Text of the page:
Security Depends on IT Maturity

Sunday, March 18, 2012

Robb Reck


Mature IT Processes are Essential to Effective Enterprise Security

Enterprise information security is a function, not a role. While we hire technical folks and call them our “security team,” the expectations around implementing security are distributed throughout the business, especially the IT staff.

The security department is responsible for creating the policies and standards that govern the organization, but we depend on network administrators, system admins, developers, DBAs, projects managers, desktop support and others to ensure that those standards are implemented.

As an example, imagine…

Funding finally gets approved for those critical network security enhancements you’ve needed for years. You purchase and implement the latest and greatest firewalls, DLP, IPS, anti-DDOS and WAF systems. Things are good. Of course you realize that no security is perfect, but you feel comfortable that you’re at an acceptable level of risk.

A few months go by. Your security controls have been able to withstand the best that the bad-guys have thrown at you. Then one fateful day it happens. A harried network administrator sets up a connection from a new ISP. Within minutes of being stood up the bad guys have found recognized the new public IP and have found their way into the soft squishy center of your network.

All it took was one unapproved network change to render all your countermeasures useless. By setting up a new internet gateway without working with the security team the network admin provided the backdoor that gave malicious users no-holds-barred access directly to the corporate treasures.

The reality is that the Information Security team is only as good as the processes of the IT department they work to protect. The most basic tenet of information security governance is that when policies, standards and guidelines are created, they will be followed. Information security governance is only successful when supported by a larger, well-implemented IT governance.

I picked on a network administrator in my story, but they are just the easiest example; certainly not the only one.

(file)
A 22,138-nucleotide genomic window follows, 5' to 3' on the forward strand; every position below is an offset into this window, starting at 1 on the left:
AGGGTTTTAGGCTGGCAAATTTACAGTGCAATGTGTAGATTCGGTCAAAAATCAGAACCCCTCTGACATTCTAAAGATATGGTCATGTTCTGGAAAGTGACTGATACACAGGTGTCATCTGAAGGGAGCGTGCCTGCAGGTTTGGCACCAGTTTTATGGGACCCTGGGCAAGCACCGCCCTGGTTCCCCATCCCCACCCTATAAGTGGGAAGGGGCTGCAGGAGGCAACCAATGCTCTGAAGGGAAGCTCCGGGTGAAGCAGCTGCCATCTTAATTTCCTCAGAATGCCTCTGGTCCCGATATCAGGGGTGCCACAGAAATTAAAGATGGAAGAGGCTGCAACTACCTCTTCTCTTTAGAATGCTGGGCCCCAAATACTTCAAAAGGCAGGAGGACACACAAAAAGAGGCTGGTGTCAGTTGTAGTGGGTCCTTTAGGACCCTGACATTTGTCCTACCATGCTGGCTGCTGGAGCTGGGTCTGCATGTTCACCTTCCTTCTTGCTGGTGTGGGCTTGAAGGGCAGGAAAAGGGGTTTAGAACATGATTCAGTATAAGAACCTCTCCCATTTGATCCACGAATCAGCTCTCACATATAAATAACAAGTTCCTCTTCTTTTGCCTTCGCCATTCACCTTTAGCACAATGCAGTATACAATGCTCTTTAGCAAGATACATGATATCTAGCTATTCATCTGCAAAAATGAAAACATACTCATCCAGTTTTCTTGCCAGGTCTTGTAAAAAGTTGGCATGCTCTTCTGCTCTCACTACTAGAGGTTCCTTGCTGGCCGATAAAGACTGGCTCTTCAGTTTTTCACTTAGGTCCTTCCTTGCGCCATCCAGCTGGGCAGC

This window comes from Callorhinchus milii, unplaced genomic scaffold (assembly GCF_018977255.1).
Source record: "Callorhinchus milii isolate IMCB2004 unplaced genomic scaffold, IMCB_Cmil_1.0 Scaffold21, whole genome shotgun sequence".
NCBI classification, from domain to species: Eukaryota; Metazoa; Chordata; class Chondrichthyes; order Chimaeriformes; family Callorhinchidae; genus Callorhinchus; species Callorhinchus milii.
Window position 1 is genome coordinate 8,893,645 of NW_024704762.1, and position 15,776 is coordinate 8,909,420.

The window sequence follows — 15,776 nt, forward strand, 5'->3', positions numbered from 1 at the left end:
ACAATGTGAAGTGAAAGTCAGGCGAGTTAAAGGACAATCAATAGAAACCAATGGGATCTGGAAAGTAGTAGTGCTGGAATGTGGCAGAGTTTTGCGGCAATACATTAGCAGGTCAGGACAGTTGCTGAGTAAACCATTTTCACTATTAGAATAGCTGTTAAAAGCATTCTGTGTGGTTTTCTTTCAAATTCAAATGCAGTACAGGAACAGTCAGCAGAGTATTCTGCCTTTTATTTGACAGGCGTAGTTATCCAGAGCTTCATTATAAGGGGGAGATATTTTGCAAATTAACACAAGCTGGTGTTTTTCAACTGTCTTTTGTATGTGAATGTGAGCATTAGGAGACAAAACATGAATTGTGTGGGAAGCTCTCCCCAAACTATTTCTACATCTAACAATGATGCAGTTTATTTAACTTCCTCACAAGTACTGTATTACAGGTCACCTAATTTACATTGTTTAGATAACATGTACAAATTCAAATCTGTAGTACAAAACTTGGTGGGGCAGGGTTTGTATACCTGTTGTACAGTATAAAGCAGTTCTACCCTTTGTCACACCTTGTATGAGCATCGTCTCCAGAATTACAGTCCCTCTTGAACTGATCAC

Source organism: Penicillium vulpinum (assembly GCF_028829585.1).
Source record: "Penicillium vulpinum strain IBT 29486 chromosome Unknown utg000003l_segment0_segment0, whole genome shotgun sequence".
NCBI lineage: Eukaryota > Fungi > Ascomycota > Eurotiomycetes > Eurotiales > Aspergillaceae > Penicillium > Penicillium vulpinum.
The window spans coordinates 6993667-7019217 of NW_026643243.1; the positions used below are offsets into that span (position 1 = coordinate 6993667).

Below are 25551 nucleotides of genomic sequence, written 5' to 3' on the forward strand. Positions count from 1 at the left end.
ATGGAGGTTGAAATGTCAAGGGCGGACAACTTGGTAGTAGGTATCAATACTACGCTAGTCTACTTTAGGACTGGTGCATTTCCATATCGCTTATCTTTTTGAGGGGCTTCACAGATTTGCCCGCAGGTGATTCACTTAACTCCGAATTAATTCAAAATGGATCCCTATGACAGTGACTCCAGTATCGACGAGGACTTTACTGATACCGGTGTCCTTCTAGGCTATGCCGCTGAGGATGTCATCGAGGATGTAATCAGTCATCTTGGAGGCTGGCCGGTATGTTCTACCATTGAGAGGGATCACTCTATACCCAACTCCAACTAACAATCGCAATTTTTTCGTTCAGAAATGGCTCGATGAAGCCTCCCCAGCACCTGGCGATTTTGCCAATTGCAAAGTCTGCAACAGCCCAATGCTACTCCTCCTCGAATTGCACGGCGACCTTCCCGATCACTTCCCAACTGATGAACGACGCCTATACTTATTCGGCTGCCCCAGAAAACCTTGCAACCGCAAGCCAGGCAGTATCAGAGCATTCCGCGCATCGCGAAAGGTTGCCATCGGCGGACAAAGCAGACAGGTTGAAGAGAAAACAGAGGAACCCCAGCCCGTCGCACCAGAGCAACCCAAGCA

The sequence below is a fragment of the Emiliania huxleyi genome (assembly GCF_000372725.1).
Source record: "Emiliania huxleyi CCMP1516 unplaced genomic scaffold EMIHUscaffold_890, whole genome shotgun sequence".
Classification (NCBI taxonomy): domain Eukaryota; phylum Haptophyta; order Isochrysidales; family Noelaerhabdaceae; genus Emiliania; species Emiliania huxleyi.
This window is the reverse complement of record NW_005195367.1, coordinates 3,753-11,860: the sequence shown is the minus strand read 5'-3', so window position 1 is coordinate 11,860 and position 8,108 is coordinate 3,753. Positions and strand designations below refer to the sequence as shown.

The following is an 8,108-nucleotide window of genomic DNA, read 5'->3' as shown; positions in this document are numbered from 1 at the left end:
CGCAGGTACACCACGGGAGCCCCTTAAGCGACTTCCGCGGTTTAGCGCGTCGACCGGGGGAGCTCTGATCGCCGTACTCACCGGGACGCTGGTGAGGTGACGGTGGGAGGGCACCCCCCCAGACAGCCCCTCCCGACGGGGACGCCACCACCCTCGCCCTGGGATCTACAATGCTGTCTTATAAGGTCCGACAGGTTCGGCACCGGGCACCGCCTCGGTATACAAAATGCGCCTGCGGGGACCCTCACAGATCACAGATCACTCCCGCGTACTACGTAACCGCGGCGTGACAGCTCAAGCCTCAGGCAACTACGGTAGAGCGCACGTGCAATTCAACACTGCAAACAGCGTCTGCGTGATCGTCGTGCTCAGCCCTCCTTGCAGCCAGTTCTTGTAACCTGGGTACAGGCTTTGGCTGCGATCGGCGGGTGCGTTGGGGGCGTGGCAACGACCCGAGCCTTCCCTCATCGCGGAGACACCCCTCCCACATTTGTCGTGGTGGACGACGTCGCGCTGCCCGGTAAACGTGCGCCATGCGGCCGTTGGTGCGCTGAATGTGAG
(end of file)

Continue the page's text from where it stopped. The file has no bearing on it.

• Information security can purchase and implement cutting-edge code-review tools and vulnerability testing systems, but if application developers are making changes to production on-the-fly, those tools can’t keep a web application secure.
  • The security team may create standards and baselines for laptop configurations that prevent users from downloading malicious software, but if desktop support gives the user local administrator privileges, all those security tools can easily be disabled.
  • The information security organization may have specific requirements for that great new system, but if the Project Management Office (PMO) doesn’t include a security representative in project scoping, the security requirements will never be known, and will not find their way into the final product.

Each member of the IT team is critical to a successful enterprise security program. Information security governance is first and foremost about governance, and that needs to be implemented at a much larger scale.

Normally we might look for signs of an organization’s cyber security fitness in metrics like patch levels, web application vulnerabilities, and firewall configurations. But in order to step back and see the real state of our companies’ information security programs, we need to include measures that capture the state of IT governance overall.

Some key questions include:

  1. Are our IT teams properly staffed? Overloaded IT technicians are much more likely to skip steps. The steps they’re most likely to skip include testing and documenting, both of which are essential to security.
  2. Do teams know what they’re in charge of? Every process needs one team to own it, and every team needs to know what it’s responsible for. Documentation around who owns each function is critical.
  3. Do we have reliable, up-to-date inventory lists and network diagrams? We may have the best intentioned system administrators. They may be fantastic at keeping their systems up to date with all required security controls. Yet, if their documentation does not include every system for which they are responsible, we will likely have systems that are not protected.
  4. How understood and accepted is the Change Advisory Board (CAB) process? What percentages of changes go through the CAB? Are we ensuring that changes to our systems are reviewed by a cross-functional team to minimize change risk? The CAB process can be a valuable opportunity for potential changes to be reviewed for their impact to the overall environment, and also can serve as a tool in keeping disparate teams informed on one another’s projects.

Enterprise Information Security is a complex subject, and it cannot be handled by the security team by itself. Maturing information security processes must occur hand-in-hand with maturing IT governance.

Cross-posted from Enterprise InfoSec Blog from Robb Reck